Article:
Craving some ramen, I inquired about their black pig spare rib ramen which I had intentions to request for a change of soup base and noodle if necessary. Fortunately, it did come already with my favourite tonkotsu broth and the Hakata ramen which I also preferred over the other curly variety. The bowl of ramen did appear to me like a sort of Chinese inspired creation as the braised spare rib tasted very much like a sweeter version of the dark soy sauce braised pork that my grandmother does every new year. There was even a few stalks of greens on the side side that helped to that effect. The meat was well cooked, firm yet fell off the bone with ease and was interestingly, a good pair with that smidgeon of mustard. The noodles were as expected, still firm in the milkly savory pork bone broth that strangely, seemed to intermittently exude a very faint aroma of yuzu.

And for dessert, we passed on the usual orders of cream cakes for their really enjoyable negitoro don. Another item in danger of getting into the regular order option.

Thursday, February 18, 2010

Annalakshmi, Chinatown Point

It had taken me quite a while to come down to Annalakshmi (133 New Bridge Road, #B1-02, Chinatown Point, tel : 65-6339 9993) since the time it was recommended to me. I'm pretty glad that I made the trip today. This Indian vegetarian restaurant works on the basis of eat what you want and pay as you wish for the food that you have had. Hence the cost of eating here lies on one's conscience and generosity. Apparently, the restaurant which is served by volunteer workers belongs to the culinary arts section of the Temple of Fine Arts.

We had an order of their dahi vada which were the Indian lentil donuts in yoghurt. I was curious about them, having never eaten vadai in this manner. The vadai which featured a little slice of green chilli and a sprinkle of paprika turned out a little smaller than I had expected, but was both comforting and appetizing at the same time.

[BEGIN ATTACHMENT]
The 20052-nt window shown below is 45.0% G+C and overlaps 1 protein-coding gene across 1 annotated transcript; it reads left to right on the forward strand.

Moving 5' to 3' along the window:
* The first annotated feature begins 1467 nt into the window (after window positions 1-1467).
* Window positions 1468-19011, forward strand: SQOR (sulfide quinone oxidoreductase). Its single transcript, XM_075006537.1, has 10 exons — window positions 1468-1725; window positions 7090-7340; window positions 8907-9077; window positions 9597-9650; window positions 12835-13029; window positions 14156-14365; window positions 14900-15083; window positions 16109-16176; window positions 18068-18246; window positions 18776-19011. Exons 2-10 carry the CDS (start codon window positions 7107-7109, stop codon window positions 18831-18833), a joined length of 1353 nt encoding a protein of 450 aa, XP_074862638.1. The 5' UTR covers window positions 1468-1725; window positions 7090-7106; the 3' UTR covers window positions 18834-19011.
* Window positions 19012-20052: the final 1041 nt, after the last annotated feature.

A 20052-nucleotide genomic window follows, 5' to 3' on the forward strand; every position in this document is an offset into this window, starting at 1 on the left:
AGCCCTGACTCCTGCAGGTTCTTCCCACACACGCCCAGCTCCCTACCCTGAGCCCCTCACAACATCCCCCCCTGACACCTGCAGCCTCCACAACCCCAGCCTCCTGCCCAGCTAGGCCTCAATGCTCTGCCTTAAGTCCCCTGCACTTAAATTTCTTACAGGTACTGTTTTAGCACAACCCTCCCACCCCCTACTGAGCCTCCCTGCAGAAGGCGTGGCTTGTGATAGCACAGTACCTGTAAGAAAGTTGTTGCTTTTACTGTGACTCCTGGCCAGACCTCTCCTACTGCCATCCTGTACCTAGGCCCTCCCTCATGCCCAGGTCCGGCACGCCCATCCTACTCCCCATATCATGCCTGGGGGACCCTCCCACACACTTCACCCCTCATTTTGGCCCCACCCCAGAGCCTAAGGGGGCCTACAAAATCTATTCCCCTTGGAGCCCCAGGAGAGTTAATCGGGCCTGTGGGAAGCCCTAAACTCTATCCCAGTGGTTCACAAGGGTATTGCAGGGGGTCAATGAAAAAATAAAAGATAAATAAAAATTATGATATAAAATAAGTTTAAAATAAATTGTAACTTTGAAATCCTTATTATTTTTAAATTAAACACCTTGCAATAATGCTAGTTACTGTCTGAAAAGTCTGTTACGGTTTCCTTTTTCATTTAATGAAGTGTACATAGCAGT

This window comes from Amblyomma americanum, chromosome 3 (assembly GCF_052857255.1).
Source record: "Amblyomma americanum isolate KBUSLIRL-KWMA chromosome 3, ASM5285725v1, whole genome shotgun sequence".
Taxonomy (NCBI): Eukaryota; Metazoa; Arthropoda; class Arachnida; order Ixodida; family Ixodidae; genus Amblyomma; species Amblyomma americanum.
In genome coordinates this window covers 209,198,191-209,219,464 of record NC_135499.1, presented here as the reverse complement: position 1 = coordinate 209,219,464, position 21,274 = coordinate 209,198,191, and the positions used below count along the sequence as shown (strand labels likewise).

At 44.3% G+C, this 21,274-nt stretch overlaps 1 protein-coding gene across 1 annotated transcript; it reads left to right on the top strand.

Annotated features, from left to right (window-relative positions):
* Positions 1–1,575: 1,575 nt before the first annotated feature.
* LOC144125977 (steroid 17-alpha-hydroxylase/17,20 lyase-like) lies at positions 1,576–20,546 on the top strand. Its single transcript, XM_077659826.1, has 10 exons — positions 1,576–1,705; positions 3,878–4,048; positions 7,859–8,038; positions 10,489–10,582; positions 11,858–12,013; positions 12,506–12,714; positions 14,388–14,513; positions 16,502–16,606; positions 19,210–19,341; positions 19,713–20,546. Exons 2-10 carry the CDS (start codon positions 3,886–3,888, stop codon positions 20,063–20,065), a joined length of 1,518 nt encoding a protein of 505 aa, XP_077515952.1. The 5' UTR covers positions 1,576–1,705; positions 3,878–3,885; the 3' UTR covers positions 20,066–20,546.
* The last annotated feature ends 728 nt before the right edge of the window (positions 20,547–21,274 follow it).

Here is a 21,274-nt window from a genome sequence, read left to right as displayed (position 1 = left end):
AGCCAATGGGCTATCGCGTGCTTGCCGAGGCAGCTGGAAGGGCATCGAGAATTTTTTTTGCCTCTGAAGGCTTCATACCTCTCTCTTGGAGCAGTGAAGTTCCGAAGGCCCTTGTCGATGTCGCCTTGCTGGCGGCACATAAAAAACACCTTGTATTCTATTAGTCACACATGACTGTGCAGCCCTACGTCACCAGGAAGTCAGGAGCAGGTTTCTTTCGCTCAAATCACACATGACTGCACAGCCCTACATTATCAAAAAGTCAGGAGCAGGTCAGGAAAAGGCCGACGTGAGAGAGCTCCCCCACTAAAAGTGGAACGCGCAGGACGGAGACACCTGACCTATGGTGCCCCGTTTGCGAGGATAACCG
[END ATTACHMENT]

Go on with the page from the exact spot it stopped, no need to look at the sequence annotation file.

These bhaji, or deep fried vegetable fritters in dram flour tasted pretty much like how they looked. Slightly greasy, these were savory snacks from an assortment of eggplant, capsicum and onions with the benefit of the accompanied chutneys on the side.

The butter paneer masala had a gravy that was a little thinner than I had imagined. It was however still good, being fairly rich and yet not overly tart from the tomato base. I'm inclined to compare them with those creamy and smoky ones from Jaggi's which was probably not a good idea since nowhere else I know does them like that. Couldn't help but notice that there weren't much cottage cheese in a single order though.

Our heads were pretty much turned from the aroma of their jeera pulao (cumin spiced rice) as it was being brought to our table. The rice was flavorsome and light. A little oily albiet. Their aroma made people from a neighboring table turn toward. That said neighboring table promptly made an order of the same.

These gobi manchurian were particularly noteworthy. The sauce used on the deep fried cauliflowers tasted like a combination of Chinese sweet and sour sauce and kung pao gravy. The fried vegetables had a slightly chewy crisp battered surface which wasn't soggy. Chopped garlic, spring onions and onions added crunch and their aromas to the dish.

The first dessert which we tried was a rasmalai that was thankfully not overly sweet. We got the usual flat disc of paneer textured like wet cardboard and in a milky sauce flavored with spices and bits of pistachio. Very nicely milky and light sweet.

Feeling good what we've just had, we got a little adventurous and ordered a gulab jamun which I normally steer away from. It turned out to be a pretty good call as the gulab jamun were served warm. After separating the milk balls from the syrup, it was actually manageable sweetness.

All the food were washed down with orders of their cold sweet lassi and a masala chai. Tea had a pronounced flavour from cloves but wasn't overwhelming. I thought that it was enjoyable enough.

Definitely a place to come back to again.

Saturday, February 13, 2010


Just one of the rare off topic posts that come in once in a while. I've never really been into what I term as idol tv and I don't usually watch much television in the first place. But I have caught myself catching snippets of certain segments of American Idol and X Factor on YouTube and occasionally television. Mostly through referral of friends. Those budding stars, normally like raw diamonds are sometimes impressive right from the start. Some simply just don't shine.